Myocardits is an inflammation of the heart muscles that is a major cause of heart failure in young patients. In some cases, the disease is caused by viral infection, but in other patients it is linked to an autoimmune attack on the heart muscle. There are few effective treatment options for myocarditis, in part because the molecular mechanisms that underlie the defect are poorly defined.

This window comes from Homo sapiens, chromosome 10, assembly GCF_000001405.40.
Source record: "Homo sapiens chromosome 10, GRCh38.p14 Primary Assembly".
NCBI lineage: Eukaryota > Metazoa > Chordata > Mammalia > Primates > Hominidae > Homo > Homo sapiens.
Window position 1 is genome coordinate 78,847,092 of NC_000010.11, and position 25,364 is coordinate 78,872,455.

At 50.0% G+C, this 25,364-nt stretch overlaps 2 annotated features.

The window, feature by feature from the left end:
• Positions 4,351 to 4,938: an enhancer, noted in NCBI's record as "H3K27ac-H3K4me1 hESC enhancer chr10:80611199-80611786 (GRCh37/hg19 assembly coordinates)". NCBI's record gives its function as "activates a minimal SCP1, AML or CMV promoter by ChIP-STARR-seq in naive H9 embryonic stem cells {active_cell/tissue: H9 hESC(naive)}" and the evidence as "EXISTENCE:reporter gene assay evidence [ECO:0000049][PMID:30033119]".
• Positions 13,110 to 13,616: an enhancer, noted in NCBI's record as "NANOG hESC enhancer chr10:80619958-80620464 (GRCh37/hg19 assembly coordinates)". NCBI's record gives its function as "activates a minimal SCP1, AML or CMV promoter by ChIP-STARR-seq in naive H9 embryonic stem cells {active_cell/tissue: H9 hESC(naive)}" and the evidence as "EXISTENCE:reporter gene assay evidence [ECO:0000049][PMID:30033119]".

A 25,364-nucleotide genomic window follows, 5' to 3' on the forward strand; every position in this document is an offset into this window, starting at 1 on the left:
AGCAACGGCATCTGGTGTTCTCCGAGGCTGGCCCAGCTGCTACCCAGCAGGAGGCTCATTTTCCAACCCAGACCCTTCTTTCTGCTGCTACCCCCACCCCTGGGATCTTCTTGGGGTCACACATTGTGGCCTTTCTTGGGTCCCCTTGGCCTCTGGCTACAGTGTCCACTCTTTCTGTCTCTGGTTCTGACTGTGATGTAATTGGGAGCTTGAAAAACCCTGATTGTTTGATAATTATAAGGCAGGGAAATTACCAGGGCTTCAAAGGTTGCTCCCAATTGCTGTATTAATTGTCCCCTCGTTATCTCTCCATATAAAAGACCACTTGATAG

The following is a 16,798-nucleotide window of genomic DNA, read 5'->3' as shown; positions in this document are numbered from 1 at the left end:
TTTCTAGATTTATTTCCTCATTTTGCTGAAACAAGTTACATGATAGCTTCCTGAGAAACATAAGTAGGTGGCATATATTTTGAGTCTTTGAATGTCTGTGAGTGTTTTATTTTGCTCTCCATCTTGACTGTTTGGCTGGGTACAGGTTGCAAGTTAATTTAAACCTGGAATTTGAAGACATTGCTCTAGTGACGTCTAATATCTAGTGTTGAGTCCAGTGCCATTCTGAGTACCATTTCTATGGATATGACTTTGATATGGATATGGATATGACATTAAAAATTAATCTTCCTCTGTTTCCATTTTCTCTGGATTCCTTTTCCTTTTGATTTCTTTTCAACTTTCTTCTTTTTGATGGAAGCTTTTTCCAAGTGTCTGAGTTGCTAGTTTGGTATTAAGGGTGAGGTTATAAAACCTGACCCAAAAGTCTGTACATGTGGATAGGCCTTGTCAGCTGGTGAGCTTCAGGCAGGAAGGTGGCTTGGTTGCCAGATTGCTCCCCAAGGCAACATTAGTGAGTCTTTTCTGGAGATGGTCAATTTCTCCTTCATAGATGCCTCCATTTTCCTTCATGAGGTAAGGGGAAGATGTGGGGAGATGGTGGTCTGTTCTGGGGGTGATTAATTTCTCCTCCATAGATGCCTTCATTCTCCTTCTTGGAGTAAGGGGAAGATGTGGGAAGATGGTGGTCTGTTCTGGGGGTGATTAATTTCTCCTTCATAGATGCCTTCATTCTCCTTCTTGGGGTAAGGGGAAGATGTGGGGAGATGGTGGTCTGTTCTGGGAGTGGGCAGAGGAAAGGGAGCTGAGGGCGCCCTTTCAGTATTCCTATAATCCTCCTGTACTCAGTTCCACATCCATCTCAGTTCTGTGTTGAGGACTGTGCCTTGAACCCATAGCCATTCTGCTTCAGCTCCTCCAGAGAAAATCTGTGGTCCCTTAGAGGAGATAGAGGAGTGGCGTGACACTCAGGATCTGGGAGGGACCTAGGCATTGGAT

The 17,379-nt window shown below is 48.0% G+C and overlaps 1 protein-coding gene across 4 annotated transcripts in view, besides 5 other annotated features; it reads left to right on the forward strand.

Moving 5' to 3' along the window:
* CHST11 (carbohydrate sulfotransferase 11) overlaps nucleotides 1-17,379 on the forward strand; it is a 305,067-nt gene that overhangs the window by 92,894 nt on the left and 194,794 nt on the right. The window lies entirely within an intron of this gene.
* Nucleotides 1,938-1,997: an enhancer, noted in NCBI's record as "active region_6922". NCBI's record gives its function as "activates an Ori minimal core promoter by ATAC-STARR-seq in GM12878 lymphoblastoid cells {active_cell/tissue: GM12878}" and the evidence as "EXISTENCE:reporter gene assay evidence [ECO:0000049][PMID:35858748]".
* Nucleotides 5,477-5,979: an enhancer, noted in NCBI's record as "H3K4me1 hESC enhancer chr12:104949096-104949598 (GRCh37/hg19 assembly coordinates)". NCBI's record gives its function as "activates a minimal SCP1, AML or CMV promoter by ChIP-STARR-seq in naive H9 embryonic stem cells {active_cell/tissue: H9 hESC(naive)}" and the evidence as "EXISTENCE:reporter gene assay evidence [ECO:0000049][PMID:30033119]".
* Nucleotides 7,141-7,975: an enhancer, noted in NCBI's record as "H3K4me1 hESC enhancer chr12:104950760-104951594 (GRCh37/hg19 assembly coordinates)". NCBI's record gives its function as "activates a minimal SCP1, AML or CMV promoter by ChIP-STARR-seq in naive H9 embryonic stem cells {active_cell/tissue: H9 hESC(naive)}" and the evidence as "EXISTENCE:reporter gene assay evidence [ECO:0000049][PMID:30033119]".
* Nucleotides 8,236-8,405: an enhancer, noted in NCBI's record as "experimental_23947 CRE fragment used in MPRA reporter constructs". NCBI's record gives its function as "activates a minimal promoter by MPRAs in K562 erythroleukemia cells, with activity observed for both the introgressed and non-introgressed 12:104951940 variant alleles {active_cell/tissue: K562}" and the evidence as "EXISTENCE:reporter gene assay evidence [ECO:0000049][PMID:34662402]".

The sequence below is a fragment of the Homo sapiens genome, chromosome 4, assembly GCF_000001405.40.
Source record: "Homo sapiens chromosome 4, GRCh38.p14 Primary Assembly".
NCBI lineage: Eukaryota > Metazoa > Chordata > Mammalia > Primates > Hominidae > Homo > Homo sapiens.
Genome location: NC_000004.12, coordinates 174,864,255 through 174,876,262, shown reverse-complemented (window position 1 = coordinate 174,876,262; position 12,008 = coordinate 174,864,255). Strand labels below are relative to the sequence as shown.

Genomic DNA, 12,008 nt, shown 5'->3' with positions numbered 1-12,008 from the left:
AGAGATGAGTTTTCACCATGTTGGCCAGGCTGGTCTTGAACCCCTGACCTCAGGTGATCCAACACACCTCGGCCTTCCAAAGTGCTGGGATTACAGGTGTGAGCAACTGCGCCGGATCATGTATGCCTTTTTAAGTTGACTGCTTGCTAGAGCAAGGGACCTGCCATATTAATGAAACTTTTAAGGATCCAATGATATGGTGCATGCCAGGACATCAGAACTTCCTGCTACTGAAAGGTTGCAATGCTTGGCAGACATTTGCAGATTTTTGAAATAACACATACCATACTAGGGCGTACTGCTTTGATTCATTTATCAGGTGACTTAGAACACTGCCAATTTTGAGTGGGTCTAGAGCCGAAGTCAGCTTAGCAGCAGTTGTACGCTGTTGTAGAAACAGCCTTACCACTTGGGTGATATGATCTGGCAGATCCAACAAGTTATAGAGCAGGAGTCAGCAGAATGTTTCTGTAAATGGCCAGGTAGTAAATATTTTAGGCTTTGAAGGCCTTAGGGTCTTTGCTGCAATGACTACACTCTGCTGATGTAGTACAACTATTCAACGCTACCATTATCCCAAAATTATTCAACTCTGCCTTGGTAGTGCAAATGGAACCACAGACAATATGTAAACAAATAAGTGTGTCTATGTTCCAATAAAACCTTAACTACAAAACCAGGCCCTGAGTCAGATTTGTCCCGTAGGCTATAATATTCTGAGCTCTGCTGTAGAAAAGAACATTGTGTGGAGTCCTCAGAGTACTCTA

In this paper, researchers led by Myra Lipes, at the Joslin Diabetes Center in Boston, Massachusetts, used a mouse model of spontaneous myocarditis. They found that the disease occurs because the immune system recognizes a protein required for the heart muscle to contract called alpha myosin as a pathogenic molecule, and T cells begin attacking the muscle cells that express it. However, they also demonstrated that they could prevent the disease from occurring in mice if the T cells were exposed to alpha myosin in the thymus as they developed. In the accompanying commentary, Todd Metzger and Mark Anderson at the University of California, San Francisco, suggest that although additional clinical research will be critical, the findings in this paper suggest that measurement of α-myosin might be a useful diagnostic tool for myocarditis, and further that the protein could be a promising therapeutic target.